A critical analysis of CAPS for Life Skills in the Foundation Phase (Grades R–3)

  • Kerryn Dixon University of the Witwatersrand
  • Hilary Janks University of the Witwatersrand
  • Debbie Botha
  • Katarina Earle
  • Manono Poo
  • Fiona Oldacre
  • Kamala Pather
  • Kerri-Lee Schneider
Keywords: Foundation Phase, Life Skills curriculum, teacher knowledge

Abstract

The Curriculum and Assessment Policy Statement Foundation Phase Life Skills curriculum (DBE, 2011) is composed of four focus areas: Beginning Knowledge; Personal and Social Well-being; Creative Arts; and Physical Education. These areas draw on a number of disciplines and this makes the curriculum dense. This density is, in turn, a challenge for teachers and teacher education. We perform an historical analysis of Life Skills curriculum documents from 1977 to the present and a content analysis of the CAPS document. Using Bernstein (1971, 1996) we show that this curriculum is weakly classified and that epistemological orientations are blurred, if not rendered invisible. The specificity of different disciplinary lenses that have different objects of enquiry, methods of analysis, and criteria for truth claims is lost in an overemphasis on everyday knowledge. If teachers are not themselves schooled in the languages of the disciplines that underpin Life Skills they may not be able to give children access to them, nor are they likely to be able to help them understand how different parts of the system relate to one another.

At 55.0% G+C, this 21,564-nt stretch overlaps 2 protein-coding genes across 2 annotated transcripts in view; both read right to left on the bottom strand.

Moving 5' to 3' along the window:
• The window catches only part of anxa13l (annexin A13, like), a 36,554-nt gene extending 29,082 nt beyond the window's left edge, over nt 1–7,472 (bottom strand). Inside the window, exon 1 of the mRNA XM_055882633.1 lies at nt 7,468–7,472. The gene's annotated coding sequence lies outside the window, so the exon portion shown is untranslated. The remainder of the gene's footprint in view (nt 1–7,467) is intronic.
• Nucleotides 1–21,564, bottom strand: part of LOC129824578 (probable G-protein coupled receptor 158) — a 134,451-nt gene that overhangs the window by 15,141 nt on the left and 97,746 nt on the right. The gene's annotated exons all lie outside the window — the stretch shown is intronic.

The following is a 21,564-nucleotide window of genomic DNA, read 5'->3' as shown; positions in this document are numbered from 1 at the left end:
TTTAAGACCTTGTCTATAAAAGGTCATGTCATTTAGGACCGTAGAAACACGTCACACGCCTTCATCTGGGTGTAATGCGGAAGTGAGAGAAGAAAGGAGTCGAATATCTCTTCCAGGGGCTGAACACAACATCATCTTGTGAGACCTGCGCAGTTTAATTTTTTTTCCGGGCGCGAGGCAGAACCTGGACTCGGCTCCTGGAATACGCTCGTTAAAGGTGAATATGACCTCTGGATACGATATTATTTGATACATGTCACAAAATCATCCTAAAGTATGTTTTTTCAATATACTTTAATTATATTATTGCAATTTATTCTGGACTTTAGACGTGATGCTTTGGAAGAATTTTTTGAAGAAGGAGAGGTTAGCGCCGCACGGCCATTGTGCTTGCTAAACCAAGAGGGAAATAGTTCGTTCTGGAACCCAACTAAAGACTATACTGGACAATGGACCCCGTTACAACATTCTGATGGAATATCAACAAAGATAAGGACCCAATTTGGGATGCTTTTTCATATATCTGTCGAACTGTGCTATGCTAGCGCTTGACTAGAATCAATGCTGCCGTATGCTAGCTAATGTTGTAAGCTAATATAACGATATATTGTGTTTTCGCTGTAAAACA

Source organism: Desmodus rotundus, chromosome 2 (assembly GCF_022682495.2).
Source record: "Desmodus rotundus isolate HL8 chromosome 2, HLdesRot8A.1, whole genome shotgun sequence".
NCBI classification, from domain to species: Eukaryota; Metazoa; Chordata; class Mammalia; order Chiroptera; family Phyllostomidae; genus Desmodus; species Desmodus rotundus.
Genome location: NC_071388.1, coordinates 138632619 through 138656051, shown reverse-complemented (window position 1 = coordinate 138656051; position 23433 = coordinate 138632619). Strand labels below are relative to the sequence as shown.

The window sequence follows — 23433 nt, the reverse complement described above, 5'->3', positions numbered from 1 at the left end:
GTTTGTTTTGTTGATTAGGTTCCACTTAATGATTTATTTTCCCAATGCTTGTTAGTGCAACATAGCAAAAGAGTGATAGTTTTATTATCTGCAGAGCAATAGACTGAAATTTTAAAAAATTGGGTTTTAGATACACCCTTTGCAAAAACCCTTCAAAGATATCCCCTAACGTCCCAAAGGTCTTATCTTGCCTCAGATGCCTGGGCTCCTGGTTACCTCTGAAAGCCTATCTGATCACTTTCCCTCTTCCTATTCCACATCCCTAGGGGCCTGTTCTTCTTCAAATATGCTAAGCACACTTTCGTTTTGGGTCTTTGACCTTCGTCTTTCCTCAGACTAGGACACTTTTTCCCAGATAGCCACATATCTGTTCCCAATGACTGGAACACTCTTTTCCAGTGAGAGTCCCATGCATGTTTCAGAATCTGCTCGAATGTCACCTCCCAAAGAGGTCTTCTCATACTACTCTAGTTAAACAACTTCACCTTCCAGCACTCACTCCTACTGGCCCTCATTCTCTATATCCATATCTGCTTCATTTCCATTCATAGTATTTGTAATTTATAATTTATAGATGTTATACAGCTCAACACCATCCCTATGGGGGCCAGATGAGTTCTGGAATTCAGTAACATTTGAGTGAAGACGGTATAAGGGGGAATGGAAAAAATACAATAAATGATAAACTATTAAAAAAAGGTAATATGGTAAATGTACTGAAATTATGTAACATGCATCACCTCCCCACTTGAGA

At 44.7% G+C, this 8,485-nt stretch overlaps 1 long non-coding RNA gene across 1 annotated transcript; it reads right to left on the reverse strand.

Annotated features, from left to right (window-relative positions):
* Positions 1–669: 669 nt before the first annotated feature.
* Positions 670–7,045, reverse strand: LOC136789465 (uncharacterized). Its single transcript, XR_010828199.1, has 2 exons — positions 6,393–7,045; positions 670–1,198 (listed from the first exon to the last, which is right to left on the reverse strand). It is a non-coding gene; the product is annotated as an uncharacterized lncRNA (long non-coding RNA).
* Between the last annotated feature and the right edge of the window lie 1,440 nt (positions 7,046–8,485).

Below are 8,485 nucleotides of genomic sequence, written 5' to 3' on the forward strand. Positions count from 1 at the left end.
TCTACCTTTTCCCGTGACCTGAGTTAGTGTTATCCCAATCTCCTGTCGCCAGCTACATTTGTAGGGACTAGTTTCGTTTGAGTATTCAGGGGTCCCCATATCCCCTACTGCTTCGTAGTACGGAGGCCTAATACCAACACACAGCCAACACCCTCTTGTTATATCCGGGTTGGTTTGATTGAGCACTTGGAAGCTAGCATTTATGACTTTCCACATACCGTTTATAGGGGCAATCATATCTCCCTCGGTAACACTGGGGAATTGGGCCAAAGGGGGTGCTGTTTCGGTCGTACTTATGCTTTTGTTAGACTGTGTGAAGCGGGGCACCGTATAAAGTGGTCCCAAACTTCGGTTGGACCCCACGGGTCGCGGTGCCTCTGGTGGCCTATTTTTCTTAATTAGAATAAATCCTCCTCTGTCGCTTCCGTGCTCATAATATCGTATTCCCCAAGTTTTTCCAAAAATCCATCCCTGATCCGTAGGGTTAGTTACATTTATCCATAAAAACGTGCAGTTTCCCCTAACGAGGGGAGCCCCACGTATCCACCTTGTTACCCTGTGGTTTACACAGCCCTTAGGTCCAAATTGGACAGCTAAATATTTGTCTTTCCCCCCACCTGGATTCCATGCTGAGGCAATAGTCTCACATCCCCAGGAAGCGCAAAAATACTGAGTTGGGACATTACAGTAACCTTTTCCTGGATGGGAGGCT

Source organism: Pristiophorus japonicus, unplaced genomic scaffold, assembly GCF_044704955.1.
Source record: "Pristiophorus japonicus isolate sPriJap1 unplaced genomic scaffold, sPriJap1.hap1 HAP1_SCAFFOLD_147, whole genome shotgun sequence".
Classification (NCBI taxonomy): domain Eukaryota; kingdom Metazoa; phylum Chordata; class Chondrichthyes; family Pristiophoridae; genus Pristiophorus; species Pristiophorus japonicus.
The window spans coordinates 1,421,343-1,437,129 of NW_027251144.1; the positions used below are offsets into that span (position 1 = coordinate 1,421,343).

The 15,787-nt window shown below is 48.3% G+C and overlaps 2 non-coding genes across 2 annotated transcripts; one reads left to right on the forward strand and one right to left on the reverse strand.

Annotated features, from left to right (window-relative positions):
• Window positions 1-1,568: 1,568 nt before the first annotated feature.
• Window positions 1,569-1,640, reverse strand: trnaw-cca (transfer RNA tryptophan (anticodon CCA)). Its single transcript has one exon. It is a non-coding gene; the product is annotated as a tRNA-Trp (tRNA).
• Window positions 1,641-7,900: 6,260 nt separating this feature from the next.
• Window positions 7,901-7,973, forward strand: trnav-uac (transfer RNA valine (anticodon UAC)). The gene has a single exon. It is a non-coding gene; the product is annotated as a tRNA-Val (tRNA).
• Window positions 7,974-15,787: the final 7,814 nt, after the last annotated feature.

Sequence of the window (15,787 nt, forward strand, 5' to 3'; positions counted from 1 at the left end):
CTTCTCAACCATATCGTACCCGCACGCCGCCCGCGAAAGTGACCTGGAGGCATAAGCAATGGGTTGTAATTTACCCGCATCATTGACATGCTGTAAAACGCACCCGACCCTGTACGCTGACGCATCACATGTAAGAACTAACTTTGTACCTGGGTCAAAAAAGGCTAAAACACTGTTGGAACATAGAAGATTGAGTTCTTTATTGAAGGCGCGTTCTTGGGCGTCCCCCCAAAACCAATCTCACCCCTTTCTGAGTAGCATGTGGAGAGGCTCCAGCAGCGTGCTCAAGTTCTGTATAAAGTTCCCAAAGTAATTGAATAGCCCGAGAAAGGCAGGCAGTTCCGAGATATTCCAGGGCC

Author Biographies

Kerryn Dixon, University of the Witwatersrand
School of Education
Hilary Janks, University of the Witwatersrand
School of Education
Published
2018-07-01
Section
Research Articles